The Buddhas teaching of the boundless singularity of Life defined the foundation of his Dharma an ancient Sanskrit word that simultaneously meant Cosmology, Reality, Truth and Law. Sakyamuni taught a 50-year course primarily aimed at illustrating the scope, nature and essence of the Dharma he was able to see from his enlightened (i.e., unobstructed) perspective. Hence, the entirety of Buddhism can be regarded as a single, integrated Theory of Everything imparted in a manner that suggests the blossoming of a flower a description that reveals more as it opens wider.
Sakyamuni envisioned a universal singularity that defined the basis for a boundless Cosmology (note: capital C denotes the Buddhas Cosmology). It defined the realm of the "triple world" (re: past, present and future) as the place where the phenomenal and spiritual were indivisible facets of one cosmos in contrast to the Dharma of dual dimensions (distinguishing a separate spirit world [a formless realm above earth and beyond death] and mortal worlds [realms of form where various kind of beings existed]) as defined by the religious class of his day and still widely held today. The Buddhas singularity constituted a Cosmology wherein space-time and even death were only relative notions.
The assignation of Dharma as Reality equated it with the way the universe really was a Reality (note: capital R denotes absolute Reality) encompassing "All Existence." From the Buddhas farsighted vantage ultimate Reality included the scope, nature and essence of all existence. It at once encompassed all observable or substantial phenomena, which he defined as the surface reality of existence, as well as all undetectable or hidden realities, which he observed to be realities underlying the phenomenal elements of existence. Accordingly, a congress of both mortal (illusory and temporary) and transcending (mysterious and absolute) realities formed one whole, indivisible and absolute Reality.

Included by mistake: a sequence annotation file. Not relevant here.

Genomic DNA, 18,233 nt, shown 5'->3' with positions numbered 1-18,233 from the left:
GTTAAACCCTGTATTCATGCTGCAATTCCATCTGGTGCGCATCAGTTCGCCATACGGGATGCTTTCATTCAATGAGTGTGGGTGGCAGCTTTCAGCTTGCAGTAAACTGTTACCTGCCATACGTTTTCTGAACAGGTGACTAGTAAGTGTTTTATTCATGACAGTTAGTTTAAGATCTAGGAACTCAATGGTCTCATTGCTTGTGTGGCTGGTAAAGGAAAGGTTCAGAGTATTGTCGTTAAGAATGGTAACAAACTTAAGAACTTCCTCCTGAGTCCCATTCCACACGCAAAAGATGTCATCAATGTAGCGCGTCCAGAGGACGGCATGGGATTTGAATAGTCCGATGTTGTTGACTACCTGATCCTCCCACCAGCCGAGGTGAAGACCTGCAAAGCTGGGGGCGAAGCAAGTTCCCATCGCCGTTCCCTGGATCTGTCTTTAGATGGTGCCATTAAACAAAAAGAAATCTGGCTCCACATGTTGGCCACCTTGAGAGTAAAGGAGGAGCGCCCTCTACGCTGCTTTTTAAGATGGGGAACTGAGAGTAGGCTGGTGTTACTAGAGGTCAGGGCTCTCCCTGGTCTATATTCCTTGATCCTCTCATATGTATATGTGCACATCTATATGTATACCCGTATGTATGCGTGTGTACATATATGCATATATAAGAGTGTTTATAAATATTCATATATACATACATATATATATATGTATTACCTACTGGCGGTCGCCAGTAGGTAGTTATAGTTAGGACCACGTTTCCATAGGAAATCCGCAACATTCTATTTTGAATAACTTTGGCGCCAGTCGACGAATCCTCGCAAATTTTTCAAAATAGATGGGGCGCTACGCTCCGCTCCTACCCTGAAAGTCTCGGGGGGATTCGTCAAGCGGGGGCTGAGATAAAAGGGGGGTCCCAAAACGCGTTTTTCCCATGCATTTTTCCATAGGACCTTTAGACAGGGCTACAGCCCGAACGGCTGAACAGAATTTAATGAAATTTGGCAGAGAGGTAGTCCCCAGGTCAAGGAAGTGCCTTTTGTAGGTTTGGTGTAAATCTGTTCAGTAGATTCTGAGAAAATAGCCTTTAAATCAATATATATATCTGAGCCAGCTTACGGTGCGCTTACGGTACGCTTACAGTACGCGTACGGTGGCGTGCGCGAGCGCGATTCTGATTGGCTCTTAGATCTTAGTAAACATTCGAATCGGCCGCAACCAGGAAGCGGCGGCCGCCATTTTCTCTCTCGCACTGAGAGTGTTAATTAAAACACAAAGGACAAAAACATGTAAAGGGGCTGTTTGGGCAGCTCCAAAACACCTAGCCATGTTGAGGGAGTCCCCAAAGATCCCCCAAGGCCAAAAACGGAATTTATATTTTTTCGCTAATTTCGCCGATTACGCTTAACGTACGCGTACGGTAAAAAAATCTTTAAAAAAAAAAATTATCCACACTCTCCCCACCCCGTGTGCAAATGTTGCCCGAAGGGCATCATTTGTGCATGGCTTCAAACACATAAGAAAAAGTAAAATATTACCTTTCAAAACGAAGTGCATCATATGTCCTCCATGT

The term Dharma also referred to Truth (note: capital T denotes absolute Truth) defined as an overarching and absolute Truth regarding the way things really are in contrast to the way they are perceived. The Buddha proposed that the "Truth of All Existence" included both tangible, as well as intangible truths.
In addition, the Dharma meant Law as in the universal Laws that governed all natural functions affecting matter, energy, space, time, as well as the laws of life and death, and social/moral laws. Therefore, the Buddhas Law encompassed all the laws of existence, including natural, metaphysical and social laws. Hence, the word Dharma interchangeably conveyed the Buddhas views regarding the configuration of the universe, its natural laws and forces, and the role of mortals in the cosmology of existence. Moreover, as Sakyamunis teachings provided the vehicle for unveiling his Dharma, the word Dharma also came to be synonymous with his sutra sermons. In that context, the Buddhas Dharma referred to his revelatory teachings regarding the purpose and function of life. Over the length of his discourse Sakyamunis sutras depicted four increasingly expansive cosmologies that eventually composed the enormous scope of his vision.